Chemsex vs sober sex – The sexual functioning lowdown

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Although our sexual expression, preferences and confidence are dictated by biology, a lifetime’s experience and a (very) heavy dose of sociocultural messages, sexual experiences are influenced in the moment by the interplay between three key factors;

  • our psychological arousal (i.e. how comfortable we feel, whether what is happening turns us on or off)
  • our physical experience (i.e. pleasure/pain)
  • the presence or absence of distraction/negative thoughts (i.e. how much we are able to be in the moment rather than in our own evaluations of what’s happening).

These factors (inextricably linked with, and influenced by, our biology, history and culture) interact with each other in a complex way, leading to an experience of either a positive or negative sexual encounter, which in turn makes us more or less likely to choose to repeat a similar encounter in the future. This affects both our choices around our sexual expression, but also has a knock-on effect on our desire and sexual functioning.

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Research tells us that when we are sexually aroused, our attention becomes more focused (Barlow, 2002). This is like the mental equivalent of a page of text with something written in CAPITALS AND BOLD. You notice it over and above all the other text on the page and pay more attention to its message.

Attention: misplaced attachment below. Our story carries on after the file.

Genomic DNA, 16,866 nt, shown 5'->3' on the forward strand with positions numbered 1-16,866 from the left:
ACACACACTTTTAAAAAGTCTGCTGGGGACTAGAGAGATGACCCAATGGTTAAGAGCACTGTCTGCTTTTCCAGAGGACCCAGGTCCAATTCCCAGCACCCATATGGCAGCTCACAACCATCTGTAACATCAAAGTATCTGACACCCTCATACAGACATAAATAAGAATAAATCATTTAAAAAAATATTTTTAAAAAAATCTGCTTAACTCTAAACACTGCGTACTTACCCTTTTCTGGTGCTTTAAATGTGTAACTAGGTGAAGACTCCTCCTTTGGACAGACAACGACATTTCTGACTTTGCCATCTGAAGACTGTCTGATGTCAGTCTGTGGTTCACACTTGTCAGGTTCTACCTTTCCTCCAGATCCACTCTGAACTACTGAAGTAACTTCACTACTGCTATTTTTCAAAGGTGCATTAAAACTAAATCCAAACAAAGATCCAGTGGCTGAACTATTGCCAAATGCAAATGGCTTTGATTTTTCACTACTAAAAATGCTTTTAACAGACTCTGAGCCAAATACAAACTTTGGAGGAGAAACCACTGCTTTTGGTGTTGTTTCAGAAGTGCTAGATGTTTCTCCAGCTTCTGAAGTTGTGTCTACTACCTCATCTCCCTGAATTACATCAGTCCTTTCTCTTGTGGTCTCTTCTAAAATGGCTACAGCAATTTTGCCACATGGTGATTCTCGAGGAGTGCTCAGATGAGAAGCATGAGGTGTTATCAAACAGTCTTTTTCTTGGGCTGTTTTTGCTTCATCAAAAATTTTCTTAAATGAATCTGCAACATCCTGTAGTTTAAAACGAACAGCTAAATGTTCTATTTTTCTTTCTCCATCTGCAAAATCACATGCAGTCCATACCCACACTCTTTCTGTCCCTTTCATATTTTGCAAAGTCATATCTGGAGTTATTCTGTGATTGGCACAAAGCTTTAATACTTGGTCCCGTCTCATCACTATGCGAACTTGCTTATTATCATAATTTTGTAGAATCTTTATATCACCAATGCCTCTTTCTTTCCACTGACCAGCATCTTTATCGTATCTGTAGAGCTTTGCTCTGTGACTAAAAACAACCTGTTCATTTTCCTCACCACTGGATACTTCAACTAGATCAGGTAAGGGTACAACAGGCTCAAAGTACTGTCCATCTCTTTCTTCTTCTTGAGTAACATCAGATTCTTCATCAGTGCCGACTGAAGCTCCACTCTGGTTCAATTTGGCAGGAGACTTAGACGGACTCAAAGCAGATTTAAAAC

The consequences of this depends on what we are attending to. If that increase in focus is on something we evaluate to be positive sexually (for example, a thought we are having about how hot it is), this reinforces the arousal loop (interaction between our brains and our bodies) and builds on our physical pleasure and psychological arousal.

This has been speculated to be an important aspect of sexual functioning and allows us to ‘tune out’ of all other distractions to maintain arousal and desire.  However, if this increase in attentional focus happens to correspond with a negative thought, this can lead to a break in this feedback loop, decrease sexual arousal and pleasure, and potentially lead to a negative sexual experience.

Everyone is vulnerable to this process happening from time to time and men who have sex with men are vulnerable to the same negative thoughts during sex as everyone else (‘They don’t look like they are enjoying this’/’What if I don’t stay hard/come?’/’Did I leave the oven on?’) as well as being culturally disproportionately affected by others ‘What if I get/transmit HIV?’ ‘My body is not as good as theirs’/’They’re bigger than me’.

Drug and alcohol use are widely known to remove inhibition and can have the effect of building confidence and reducing negative thoughts or worries during sex. Drugs such as G/Meth/Meph of course have the unique properties of doing this without reducing sexual desire, hence their facilitation of being in the moment without limiting the rest of the sexual encounter at times. This piece is not focused on the socio-cultural aspects of the shift in sex/apps/drugs on the gay scene over the last 10 years, but it would also be inaccurate for us to paint a picture that chemsex is just about facilitating sexual experience when we know it serves many other functions in our community.

But let’s look deeper at the psychosexual aspects of chems for a minute. Chris* has been on the chems scene for a while and has been enjoying the altered physical experience that chems allowed him (i.e. no pain and more intense sensations), as well as the increase in psychological arousal from the combination of novelty of experience (always a new venue, with new partners that he finds very attractive) as well as the impact of intense visual stimulation (from watching what is going on around him). He was also benefitting from the disinhibition that chems allowed, as he found that he was not distracted by thoughts around his body. Instead he felt sexy, powerful and attractive (his attentional focus).